“You know, I was very lucky in college to play in meaningful games, in Final Fours and things like that,” Horford told the Boston Herald. “And going into my first playoffs, I was ve-ry confident.”
He drew out the word “very,” according to the newspaper account.
Of playing in the NBA playoffs, Horford said, “I was very relaxed. Even though it was a different experience and environment, I felt what I’d been through in college helped me.”
Of course, UK players regularly play in high-stakes games, so they are not devoid of experience upon entering the NBA.
In the May edition of Basketball Times, Hall of Fame columnist Bob Ryan wrote that the Final Four should be played every year in either Indianapolis, New Orleans or San Antonio.
San Antonio, which was this year’s site, has plenty of hotels near the stadium, warm weather and The River Walk, Ryan wrote.
As for New Orleans, “They do fun better than anyone,” he wrote.
Ryan called Indianapolis “the soul of college basketball.”
The next three Final Four sites are Minneapolis (2019), Atlanta (2020) and Indianapolis (2021).
The NCAA is accepting bids for 2022. Ryan wrote that San Antonio is now at a disadvantage because it’s believed its Alamodome needs more luxury boxes.
Sport of Kings?
The Sacramento Kings used the Kentucky Derby to highlight their connection to UK basketball.
The team’s Twitter account included a cartoon image of its three ex-Cats riding horses in what was called the “Kingstucky Derby.” De’Aaron Fox leads on the outside with Willie Cauley-Stein second on the rail and Skal Labissiere between horses running third.
One problem: the race is going in the wrong direction. With the Twin Spires in the background serving as a reference point, the horses are running clockwise around the track. Of course, the horses run counterclockwise around the Churchill Downs track in the Kentucky Derby.
“It’s not a fatal error, but still an amusing one ...,” sportswriter Michael McGough wrote in the Sacramento Bee. “Either a mistake or a very subtle commentary by the cartoonist on the current direction of the team, which finished 2017-18 with a 27-55 record. Indeed, that has some fans convinced that the franchise is heading in the wrong direction.”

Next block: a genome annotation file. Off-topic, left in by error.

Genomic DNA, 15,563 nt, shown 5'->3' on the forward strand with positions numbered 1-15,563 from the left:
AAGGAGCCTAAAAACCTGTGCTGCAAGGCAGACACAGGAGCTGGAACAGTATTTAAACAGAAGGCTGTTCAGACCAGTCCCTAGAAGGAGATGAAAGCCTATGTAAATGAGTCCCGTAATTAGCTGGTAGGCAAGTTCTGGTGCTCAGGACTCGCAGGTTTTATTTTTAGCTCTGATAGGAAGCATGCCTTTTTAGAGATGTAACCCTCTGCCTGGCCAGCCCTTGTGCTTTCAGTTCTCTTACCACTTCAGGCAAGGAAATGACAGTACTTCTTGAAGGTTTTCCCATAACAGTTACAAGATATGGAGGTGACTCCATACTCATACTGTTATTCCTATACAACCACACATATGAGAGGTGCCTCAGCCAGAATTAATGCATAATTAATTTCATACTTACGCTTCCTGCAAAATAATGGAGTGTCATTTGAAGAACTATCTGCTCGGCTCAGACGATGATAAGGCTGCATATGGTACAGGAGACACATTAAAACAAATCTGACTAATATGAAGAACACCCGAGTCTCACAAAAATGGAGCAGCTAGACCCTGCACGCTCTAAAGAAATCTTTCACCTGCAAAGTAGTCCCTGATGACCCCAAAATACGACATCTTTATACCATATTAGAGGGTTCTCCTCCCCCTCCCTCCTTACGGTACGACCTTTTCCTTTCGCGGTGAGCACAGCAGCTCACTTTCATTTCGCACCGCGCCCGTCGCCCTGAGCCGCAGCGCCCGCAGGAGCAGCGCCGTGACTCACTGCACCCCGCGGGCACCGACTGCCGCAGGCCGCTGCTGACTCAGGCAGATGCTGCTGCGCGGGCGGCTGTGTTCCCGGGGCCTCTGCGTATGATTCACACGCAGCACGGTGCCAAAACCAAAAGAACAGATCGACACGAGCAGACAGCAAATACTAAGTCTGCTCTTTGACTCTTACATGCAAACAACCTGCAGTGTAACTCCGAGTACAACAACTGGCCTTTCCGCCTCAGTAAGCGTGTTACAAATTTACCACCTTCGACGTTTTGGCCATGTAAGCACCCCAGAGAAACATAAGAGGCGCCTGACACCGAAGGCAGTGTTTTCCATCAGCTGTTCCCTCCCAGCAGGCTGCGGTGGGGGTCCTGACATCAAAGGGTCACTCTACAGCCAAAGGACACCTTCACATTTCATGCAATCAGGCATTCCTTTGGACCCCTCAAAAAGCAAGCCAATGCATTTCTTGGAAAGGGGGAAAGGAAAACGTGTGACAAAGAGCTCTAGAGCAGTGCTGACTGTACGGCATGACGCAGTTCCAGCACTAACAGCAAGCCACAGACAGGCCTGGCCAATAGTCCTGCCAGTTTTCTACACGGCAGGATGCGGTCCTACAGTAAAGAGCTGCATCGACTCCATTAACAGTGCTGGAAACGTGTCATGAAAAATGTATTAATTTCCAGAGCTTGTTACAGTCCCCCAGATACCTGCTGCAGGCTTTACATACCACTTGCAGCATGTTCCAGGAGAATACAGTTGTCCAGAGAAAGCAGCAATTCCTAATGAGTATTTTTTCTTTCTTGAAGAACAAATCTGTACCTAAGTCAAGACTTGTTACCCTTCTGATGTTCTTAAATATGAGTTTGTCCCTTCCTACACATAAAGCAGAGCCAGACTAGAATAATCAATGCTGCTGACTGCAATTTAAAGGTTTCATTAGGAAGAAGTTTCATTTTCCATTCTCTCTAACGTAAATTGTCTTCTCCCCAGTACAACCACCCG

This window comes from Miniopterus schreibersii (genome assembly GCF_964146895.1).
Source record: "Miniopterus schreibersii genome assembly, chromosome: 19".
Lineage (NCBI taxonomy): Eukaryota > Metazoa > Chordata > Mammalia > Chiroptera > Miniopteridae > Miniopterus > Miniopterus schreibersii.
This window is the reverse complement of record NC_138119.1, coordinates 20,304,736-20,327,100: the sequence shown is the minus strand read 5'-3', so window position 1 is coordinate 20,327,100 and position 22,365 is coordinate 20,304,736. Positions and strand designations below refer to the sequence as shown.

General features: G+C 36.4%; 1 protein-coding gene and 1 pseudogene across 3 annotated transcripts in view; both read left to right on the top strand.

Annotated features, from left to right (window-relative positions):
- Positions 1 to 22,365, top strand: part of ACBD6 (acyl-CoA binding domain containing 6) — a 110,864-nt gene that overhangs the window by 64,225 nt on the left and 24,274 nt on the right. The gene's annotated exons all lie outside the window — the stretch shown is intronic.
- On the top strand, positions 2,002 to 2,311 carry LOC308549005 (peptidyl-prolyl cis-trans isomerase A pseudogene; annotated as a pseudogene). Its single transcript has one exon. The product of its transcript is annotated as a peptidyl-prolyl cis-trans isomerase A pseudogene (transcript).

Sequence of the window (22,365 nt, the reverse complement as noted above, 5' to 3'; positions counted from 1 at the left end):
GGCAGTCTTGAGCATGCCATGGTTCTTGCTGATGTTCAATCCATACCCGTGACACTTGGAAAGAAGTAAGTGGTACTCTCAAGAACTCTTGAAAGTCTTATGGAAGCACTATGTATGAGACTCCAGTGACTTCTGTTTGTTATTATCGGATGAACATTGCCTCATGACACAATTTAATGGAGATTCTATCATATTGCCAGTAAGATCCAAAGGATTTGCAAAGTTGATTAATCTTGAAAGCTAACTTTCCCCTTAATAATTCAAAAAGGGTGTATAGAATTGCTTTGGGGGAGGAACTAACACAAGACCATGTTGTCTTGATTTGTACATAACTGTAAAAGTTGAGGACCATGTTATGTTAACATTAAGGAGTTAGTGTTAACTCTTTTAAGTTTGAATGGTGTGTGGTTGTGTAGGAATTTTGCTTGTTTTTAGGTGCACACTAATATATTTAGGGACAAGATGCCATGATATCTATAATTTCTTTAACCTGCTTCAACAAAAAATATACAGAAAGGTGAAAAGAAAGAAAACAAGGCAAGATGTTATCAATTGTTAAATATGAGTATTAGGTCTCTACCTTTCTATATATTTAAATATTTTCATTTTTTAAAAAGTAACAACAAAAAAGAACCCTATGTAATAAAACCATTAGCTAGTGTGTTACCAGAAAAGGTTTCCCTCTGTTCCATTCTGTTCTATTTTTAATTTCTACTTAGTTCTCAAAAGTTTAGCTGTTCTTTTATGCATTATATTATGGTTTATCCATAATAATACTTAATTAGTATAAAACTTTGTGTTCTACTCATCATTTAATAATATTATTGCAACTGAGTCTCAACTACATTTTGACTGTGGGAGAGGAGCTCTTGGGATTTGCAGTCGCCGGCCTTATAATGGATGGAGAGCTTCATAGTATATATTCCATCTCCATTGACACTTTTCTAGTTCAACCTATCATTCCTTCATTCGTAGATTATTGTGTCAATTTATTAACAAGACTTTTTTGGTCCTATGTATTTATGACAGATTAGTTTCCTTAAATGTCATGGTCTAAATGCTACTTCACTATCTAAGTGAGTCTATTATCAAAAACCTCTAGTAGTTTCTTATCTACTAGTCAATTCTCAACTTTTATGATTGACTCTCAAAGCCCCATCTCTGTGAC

McGough reported that Kings' fans liked the cartoon because the tweet was widely liked and shared.
And it appears that former UK players will play a big part in deciding whether the Kings are headed in the right direction. The three ex-Cats were all first-round draft picks and are young enough to potentially form the Kings’ foundation for several seasons. Fox is 20, Cauley-Stein 24, and Labissiere 22.
Speaking of last weekend’s horse race, Lexington’s WLEX-TV and the NBC network combined to televise 11 hours of coverage of the Kentucky Derby on May 5. That’s 660 minutes devoted to a two-minute event.
A question came to mind: Proportionally, how much coverage of a two-hour Kentucky basketball game would be needed to match the time WLEX and NBC devoted to this year’s Derby?
If the math skills remain functional, the answer is 27 and one-half days.
In case you missed it, ESPN announced a contract extension for Dick Vitale last week. The contract calls for Vitale, who turns 79 on June 9, to work college basketball games through the 2020-21 season.
“My goal is to be the first in broadcasting to open a hoops game at 100 years old saying, ‘This is awesome, Baby!, with a capital A,’” Vitale is quoted as saying in the news release.
Fans have an opportunity to make a charitable donation and get a chance to play against former UK star Karl-Anthony Towns.
To get this chance, fans should log onto omaze.com/towns to donate $10. Proceeds will benefit Kids 2 Camp, an organization that helps disadvantaged or disabled youth attend camps run by their sports heroes.
Two winners will be selected to play a two-on-one game against Towns at his camp in Metuchen, N.J. The fund-raising campaign ends on May 27.
To former UConn Coach Jim Calhoun. He turned 76 on Thursday ... To Quade Green. He turned 20 on Saturday ... To Keith Bogans. He turned 38 on Saturday. ... To Kevin Grevey. He turned 65 on Saturday. ... To former Missouri Coach Kim Anderson. He turned 63 on Saturday. ... To Merion Haskins. He turns 63 on Sunday (today). ... To retired Fayette Circuit Court Judge John Adams, who played for UK from 1961 to 1965. He turns 75 on Tuesday.